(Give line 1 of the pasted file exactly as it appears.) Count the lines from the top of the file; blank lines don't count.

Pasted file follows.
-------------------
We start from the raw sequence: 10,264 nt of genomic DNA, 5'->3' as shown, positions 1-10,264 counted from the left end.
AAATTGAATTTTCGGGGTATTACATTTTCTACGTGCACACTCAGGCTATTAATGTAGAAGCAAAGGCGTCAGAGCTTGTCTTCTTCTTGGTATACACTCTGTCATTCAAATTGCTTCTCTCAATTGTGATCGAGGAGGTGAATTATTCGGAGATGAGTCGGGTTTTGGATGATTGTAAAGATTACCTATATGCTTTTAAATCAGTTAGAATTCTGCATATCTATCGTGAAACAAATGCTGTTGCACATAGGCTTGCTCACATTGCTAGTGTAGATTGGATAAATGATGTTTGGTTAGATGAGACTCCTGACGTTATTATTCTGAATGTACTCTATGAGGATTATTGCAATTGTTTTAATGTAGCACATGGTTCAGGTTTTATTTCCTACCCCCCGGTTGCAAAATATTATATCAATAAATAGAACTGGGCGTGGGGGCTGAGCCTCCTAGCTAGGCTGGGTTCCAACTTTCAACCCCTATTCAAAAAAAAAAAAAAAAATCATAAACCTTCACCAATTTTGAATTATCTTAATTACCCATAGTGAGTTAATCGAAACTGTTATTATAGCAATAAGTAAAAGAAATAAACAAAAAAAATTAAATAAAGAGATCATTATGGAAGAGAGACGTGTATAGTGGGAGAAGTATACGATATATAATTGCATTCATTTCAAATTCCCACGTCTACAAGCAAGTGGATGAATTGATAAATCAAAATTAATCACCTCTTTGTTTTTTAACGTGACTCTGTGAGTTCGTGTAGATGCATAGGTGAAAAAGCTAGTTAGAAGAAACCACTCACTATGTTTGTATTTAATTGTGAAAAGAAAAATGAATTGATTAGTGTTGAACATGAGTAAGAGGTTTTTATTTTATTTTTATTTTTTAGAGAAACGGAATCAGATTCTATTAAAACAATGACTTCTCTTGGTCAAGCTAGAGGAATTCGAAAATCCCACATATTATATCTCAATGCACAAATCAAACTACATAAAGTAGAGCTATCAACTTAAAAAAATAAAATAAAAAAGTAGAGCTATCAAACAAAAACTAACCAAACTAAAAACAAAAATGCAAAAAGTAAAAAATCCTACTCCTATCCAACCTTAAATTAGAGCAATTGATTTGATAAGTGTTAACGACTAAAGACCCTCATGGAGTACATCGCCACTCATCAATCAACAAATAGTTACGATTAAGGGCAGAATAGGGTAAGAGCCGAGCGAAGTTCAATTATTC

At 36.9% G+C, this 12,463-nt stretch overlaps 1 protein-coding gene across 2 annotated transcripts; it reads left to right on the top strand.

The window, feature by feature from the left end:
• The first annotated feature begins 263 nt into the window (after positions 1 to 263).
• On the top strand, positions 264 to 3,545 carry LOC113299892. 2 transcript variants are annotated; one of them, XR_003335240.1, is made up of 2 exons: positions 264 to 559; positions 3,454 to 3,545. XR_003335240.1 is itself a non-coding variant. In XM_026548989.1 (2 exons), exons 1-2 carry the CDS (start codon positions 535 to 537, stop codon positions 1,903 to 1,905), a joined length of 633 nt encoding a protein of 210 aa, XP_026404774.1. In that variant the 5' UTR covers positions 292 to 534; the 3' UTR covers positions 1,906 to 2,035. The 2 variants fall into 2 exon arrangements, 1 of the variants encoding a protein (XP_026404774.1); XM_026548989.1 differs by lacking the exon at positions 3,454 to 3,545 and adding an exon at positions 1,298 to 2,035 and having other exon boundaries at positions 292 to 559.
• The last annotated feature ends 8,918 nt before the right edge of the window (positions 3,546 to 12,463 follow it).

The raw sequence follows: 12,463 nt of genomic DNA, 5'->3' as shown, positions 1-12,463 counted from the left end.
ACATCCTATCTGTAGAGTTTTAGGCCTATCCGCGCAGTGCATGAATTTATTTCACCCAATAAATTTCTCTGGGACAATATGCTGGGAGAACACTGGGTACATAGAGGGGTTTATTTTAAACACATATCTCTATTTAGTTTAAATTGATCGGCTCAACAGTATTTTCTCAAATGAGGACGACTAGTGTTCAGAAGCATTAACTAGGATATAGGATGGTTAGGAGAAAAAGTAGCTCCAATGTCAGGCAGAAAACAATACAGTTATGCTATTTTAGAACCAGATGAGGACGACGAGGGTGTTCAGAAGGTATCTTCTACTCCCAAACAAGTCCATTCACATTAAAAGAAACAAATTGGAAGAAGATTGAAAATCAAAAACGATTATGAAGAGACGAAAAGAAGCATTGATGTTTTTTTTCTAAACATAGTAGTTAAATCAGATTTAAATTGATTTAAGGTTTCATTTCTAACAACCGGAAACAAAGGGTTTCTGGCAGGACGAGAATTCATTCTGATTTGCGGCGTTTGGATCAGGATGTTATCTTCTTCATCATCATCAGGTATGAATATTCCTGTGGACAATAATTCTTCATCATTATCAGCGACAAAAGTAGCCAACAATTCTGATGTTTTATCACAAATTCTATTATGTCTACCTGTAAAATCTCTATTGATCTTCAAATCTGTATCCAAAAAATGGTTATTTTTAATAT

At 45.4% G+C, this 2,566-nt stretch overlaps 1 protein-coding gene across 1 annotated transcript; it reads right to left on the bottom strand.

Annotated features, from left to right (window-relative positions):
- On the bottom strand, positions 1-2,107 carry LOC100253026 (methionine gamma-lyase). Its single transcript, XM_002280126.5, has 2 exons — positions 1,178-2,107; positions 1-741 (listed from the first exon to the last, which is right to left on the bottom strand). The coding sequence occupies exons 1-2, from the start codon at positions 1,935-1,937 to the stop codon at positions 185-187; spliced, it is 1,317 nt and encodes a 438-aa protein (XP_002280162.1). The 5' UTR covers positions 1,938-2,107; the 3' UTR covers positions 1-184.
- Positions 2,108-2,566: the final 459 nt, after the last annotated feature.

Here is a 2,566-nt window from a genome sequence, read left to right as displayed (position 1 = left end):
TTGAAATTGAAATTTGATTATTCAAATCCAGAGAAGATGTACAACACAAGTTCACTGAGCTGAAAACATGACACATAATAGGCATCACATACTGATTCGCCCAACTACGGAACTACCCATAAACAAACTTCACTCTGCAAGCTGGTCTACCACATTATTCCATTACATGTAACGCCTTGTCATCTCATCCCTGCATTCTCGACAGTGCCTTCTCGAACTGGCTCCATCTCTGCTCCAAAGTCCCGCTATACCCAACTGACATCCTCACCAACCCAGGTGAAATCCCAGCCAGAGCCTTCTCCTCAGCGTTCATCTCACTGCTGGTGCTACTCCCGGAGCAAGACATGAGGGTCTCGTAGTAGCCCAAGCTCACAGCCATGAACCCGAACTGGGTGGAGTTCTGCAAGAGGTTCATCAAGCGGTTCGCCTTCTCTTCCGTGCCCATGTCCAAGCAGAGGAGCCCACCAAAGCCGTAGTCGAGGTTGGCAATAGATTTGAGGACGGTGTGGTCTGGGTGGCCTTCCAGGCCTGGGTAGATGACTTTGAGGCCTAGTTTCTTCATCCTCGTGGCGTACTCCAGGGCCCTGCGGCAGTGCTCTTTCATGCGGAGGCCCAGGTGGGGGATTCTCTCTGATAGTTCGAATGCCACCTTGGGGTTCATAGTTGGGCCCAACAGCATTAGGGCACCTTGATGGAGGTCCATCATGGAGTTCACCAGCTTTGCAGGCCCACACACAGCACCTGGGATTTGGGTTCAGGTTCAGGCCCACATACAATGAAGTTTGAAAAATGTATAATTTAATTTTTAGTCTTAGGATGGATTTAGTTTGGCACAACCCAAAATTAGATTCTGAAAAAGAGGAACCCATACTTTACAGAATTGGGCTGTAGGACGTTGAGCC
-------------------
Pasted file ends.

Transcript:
We start from the raw sequence: 10,264 nt of genomic DNA, 5'->3' as shown, positions 1-10,264 counted from the left end.